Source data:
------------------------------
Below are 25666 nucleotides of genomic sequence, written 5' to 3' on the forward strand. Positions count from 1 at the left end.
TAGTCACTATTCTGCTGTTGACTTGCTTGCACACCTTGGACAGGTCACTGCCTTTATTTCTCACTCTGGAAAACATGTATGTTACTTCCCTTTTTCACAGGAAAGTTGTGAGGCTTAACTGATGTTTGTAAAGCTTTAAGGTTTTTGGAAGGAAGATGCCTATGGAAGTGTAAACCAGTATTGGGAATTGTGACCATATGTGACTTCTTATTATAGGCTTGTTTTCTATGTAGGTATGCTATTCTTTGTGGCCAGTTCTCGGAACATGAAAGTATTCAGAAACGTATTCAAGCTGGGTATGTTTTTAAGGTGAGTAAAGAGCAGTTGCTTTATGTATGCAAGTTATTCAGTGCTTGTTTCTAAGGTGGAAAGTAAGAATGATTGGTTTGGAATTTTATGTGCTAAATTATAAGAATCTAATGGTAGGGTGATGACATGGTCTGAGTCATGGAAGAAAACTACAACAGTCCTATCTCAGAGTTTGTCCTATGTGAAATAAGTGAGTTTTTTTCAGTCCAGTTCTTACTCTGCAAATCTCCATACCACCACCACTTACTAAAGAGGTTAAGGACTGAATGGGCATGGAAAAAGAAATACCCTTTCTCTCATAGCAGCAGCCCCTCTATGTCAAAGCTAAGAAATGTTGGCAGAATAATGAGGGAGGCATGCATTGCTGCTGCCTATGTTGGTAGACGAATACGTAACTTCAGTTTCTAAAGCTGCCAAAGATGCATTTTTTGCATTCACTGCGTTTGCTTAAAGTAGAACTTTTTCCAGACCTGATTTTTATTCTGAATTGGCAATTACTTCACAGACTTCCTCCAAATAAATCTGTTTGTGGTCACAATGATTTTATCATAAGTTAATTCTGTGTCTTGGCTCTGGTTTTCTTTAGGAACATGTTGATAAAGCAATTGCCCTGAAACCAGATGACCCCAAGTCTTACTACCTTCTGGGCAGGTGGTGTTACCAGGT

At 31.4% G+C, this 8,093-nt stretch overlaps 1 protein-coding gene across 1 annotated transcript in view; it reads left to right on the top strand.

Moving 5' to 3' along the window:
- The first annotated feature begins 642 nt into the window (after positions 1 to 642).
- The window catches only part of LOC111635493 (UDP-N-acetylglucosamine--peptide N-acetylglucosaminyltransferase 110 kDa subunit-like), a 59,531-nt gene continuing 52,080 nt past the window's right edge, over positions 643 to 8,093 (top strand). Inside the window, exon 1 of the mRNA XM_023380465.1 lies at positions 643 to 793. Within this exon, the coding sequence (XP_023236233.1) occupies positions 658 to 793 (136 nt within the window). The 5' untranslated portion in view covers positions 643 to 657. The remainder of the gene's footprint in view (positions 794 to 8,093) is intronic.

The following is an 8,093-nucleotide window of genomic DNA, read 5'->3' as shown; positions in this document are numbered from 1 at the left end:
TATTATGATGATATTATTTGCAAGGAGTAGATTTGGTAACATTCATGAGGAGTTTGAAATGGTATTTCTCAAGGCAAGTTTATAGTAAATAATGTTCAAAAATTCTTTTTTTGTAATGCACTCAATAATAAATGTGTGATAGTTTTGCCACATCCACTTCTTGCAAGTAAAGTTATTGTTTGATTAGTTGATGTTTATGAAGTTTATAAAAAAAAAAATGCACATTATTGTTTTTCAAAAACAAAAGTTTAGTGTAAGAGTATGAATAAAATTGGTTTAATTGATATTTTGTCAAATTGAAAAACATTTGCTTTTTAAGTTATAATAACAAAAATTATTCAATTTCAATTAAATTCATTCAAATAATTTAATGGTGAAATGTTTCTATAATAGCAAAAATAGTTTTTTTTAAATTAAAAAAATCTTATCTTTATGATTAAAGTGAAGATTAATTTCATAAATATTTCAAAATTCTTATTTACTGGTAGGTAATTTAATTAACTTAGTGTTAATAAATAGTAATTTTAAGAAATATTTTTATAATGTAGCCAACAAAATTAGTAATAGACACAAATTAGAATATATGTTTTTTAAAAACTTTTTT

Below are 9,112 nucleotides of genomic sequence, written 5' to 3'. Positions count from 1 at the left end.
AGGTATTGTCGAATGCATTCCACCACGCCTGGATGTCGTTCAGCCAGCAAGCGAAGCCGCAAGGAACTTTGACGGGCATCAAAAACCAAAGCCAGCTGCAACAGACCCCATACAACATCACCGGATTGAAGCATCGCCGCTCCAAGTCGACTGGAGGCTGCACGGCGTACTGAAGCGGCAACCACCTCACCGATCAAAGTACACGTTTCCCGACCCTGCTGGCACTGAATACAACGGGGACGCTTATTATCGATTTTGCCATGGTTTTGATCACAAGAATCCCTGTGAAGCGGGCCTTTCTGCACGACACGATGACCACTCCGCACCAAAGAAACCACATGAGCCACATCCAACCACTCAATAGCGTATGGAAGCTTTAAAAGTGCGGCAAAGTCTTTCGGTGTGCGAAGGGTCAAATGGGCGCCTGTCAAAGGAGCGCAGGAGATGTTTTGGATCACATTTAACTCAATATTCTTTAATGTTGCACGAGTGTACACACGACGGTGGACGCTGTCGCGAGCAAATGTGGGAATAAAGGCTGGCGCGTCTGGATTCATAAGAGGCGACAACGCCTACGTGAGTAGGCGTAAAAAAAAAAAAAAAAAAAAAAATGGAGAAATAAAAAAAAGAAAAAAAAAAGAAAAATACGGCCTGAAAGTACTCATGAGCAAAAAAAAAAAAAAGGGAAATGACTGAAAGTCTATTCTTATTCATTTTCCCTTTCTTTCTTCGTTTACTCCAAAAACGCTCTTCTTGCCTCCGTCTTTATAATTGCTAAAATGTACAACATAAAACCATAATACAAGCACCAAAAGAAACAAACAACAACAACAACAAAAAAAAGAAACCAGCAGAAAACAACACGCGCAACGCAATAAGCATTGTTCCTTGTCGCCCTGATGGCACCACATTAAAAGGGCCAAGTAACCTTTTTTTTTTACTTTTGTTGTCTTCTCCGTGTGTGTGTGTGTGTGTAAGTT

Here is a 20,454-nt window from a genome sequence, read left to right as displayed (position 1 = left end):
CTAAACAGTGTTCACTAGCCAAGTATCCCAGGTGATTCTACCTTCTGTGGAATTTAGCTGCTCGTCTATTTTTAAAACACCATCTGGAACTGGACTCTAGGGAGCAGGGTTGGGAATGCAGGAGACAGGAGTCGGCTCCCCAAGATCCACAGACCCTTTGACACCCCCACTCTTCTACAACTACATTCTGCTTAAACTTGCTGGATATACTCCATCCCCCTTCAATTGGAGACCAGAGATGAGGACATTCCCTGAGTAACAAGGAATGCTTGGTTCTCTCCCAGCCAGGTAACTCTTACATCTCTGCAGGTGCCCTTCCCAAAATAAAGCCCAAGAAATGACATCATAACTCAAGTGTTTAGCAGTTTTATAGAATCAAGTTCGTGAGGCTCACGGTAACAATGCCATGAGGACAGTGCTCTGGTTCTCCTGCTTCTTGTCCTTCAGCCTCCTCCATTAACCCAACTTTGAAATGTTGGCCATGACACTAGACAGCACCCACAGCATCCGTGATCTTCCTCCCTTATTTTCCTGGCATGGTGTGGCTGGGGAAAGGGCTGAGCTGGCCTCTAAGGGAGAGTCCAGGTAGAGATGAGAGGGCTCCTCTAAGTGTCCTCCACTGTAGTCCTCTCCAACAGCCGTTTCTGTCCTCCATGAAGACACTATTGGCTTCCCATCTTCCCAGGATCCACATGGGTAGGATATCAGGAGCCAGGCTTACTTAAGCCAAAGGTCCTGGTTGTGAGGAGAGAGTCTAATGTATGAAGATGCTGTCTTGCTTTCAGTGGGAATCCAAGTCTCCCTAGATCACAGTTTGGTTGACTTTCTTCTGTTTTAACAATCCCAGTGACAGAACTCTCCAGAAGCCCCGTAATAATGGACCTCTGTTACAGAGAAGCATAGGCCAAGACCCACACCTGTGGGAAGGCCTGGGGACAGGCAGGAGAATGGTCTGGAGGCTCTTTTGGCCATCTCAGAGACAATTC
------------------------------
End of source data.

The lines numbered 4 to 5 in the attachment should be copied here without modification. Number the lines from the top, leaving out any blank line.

Moving 5' to 3' along the window:
- The first annotated feature begins 642 nt into the window (after positions 1 to 642).